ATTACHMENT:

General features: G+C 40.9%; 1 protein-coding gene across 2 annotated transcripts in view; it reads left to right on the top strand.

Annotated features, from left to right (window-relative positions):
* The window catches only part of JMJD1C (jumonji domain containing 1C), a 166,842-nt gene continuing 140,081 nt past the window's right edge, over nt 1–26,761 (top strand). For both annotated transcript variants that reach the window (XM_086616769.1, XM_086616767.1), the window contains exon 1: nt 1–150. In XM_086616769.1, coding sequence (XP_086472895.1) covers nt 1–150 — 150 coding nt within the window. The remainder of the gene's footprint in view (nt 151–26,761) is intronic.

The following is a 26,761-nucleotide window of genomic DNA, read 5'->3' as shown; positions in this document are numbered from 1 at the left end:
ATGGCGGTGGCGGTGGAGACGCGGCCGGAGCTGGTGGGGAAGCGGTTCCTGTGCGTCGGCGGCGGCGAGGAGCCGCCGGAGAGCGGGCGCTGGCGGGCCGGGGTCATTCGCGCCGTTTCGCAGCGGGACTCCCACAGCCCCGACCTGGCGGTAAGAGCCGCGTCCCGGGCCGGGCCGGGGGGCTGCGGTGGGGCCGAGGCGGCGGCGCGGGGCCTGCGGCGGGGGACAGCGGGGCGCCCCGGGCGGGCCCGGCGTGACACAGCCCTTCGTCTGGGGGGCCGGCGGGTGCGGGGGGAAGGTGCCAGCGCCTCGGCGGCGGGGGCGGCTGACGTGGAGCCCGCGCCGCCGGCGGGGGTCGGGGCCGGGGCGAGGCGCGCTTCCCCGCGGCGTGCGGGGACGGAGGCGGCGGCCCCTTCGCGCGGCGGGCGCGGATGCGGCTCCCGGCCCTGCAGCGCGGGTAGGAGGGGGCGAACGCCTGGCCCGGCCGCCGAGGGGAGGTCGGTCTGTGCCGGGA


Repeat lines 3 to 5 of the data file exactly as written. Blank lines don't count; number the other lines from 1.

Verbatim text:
* The window catches only part of JMJD1C (jumonji domain containing 1C), a 166,842-nt gene continuing 140,081 nt past the window's right edge, over nt 1–26,761 (top strand). For both annotated transcript variants that reach the window (XM_086616769.1, XM_086616767.1), the window contains exon 1: nt 1–150. In XM_086616769.1, coding sequence (XP_086472895.1) covers nt 1–150 — 150 coding nt within the window. The remainder of the gene's footprint in view (nt 151–26,761) is intronic.

The following is a 26,761-nucleotide window of genomic DNA, read 5'->3' as shown; positions in this document are numbered from 1 at the left end:
ATGGCGGTGGCGGTGGAGACGCGGCCGGAGCTGGTGGGGAAGCGGTTCCTGTGCGTCGGCGGCGGCGAGGAGCCGCCGGAGAGCGGGCGCTGGCGGGCCGGGGTCATTCGCGCCGTTTCGCAGCGGGACTCCCACAGCCCCGACCTGGCGGTAAGAGCCGCGTCCCGGGCCGGGCCGGGGGGCTGCGGTGGGGCCGAGGCGGCGGCGCGGGGCCTGCGGCGGGGGACAGCGGGGCGCCCCGGGCGGGCCCGGCGTGACACAGCCCTTCGTCTGGGGGGCCGGCGGGTGCGGGGGGAAGGTGCCAGCGCCTCGGCGGCGGGGGCGGCTGACGTGGAGCCCGCGCCGCCGGCGGGGGTCGGGGCCGGGGCGAGGCGCGCTTCCCCGCGGCGTGCGGGGACGGAGGCGGCGGCCCCTTCGCGCGGCGGGCGCGGATGCGGCTCCCGGCCCTGCAGCGCGGGTAGGAGGGGGCGAACGCCTGGCCCGGCCGCCGAGGGGAGGTCGGTCTGTGCCGGGA